Category Archives: Reviews

BikeRumor with Another Great Review of Lezyne Product

BikeRumor with Another Great Review of Lezyne Product

“It’s become my default pack pump.”

Lezyne’s Pressure Drive mini pump is a CNC aluminum mini pump that claims to go to 120psi. The overlapping barrel and handle with a detachable threaded hose makes for a compact package that easily slides into even the smallest hydration pack. It even does well inside a jersey pocket alongside a tube to keep it from bouncing around or sliding out too easily.

Lezyne claims the oversized barrel reduces the number of strokes required to fill a tire. I didn’t keep count, but getting a tubeless mountain bike tire or cyclocross tire up to riding pressure wasn’t terribly laborious. Filling a road tire wasn’t as much fun, which is sort of a shame because it does fit so well in a jersey and it’s really lightweight. That said, it’s far better than some other compact pumps I’ve used.

Fill up with the details after the break…

The ABS flexible hose threads onto the valve stem and has Presta on one end and Schrader on the other. Because it’s not a fixed part of the pump, you can really put some elbow grease into the pumping without fear of breaking the valve and ruining your ride (or at minimum your tube).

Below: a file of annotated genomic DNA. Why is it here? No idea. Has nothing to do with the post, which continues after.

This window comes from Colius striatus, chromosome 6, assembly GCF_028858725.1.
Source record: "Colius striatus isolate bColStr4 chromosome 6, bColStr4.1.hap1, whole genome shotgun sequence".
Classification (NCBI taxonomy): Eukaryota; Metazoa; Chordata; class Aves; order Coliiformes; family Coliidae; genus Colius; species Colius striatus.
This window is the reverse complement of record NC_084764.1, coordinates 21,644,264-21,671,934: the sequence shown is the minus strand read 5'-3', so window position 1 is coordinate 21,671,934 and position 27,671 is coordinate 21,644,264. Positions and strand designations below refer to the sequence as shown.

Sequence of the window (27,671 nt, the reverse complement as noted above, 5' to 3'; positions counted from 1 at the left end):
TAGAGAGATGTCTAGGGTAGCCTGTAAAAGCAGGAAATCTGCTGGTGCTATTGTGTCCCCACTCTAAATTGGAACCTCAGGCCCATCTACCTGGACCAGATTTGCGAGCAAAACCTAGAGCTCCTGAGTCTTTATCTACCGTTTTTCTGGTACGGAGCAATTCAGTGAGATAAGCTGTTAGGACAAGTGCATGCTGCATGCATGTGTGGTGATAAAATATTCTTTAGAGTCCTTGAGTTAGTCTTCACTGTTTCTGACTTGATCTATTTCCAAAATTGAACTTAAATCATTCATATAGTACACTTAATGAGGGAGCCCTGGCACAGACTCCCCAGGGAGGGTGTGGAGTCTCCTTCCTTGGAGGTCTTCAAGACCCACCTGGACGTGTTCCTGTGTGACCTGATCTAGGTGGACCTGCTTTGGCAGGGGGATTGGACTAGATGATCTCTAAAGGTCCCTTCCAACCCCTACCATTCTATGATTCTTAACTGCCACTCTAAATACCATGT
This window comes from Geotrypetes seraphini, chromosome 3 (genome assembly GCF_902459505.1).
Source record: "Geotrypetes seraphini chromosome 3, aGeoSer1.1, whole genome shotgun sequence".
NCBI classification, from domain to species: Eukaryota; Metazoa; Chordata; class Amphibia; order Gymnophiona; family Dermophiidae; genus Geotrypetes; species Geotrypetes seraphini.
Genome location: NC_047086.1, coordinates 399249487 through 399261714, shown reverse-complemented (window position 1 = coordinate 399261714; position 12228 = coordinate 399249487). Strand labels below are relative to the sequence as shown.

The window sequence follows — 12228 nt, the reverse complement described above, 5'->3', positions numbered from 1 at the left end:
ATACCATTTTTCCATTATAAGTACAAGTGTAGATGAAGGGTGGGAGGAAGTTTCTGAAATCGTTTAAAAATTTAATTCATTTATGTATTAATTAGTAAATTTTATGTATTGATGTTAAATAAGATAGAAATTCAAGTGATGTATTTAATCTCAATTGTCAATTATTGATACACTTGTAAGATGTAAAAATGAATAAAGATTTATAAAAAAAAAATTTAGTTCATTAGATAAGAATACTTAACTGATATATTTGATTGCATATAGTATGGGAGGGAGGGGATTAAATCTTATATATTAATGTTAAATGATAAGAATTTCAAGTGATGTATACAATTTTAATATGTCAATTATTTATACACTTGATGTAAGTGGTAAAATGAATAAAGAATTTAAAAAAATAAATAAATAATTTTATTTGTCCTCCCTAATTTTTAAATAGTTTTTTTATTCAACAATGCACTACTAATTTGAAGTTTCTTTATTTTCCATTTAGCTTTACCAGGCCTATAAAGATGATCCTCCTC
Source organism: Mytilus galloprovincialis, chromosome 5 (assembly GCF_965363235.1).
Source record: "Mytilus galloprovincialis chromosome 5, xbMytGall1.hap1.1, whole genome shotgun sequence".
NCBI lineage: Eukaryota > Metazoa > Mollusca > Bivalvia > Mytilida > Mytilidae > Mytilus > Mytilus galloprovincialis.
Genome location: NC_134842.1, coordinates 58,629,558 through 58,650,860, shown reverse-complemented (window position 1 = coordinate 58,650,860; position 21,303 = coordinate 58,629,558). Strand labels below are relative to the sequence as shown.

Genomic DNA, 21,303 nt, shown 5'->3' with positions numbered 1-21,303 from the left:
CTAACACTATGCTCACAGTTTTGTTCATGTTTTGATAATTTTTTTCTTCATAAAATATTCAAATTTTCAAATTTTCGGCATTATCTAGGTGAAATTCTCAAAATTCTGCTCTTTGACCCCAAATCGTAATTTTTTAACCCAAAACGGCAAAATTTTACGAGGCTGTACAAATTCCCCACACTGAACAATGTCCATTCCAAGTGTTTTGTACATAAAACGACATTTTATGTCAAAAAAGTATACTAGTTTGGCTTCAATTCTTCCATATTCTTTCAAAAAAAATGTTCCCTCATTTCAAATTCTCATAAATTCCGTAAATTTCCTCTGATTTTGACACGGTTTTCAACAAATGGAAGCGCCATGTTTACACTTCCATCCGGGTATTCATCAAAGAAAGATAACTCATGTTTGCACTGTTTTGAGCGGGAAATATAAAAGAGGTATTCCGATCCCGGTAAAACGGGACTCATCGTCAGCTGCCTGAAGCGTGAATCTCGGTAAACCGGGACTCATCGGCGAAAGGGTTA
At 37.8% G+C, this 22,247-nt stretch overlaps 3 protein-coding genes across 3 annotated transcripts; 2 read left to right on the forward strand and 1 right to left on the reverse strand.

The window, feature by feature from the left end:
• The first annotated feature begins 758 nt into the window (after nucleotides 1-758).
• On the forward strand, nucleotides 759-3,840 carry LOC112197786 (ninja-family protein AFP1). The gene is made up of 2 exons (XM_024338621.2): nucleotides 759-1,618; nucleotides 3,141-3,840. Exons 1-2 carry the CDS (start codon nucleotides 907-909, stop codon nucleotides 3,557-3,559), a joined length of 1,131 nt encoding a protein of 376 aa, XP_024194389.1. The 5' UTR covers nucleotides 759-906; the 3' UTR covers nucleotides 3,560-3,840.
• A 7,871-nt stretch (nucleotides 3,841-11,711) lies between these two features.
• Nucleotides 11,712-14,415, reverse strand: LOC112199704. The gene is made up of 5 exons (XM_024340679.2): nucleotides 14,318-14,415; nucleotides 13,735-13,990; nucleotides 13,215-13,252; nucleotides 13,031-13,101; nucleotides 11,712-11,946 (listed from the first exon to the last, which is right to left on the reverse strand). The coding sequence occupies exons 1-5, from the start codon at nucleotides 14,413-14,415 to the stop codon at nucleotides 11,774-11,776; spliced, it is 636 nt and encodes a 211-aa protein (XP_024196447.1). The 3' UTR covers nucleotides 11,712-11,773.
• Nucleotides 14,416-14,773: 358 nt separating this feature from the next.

The threaded attachment has a pressure release valve to let air out of the pump hose before removing it to ease the release and keep it from popping off. The downside to threaded attachments is that they tend to pull removable valve cores with them, letting all your hard earned air right back out.

This problem isn’t exclusive to Lezyne. Some of their pumps include adapters to simple press onto the stem, so you could order one of those with your pump. Or you could get a threaded Presta-to-Schrader adapter and use that, but it takes away a little of the magic. And press-on tips aren’t going to stay on as well during vigorous pumping. A better solution is to get tubes or tubeless valves without removable cores, which is what I’m slowly replacing all of mine with.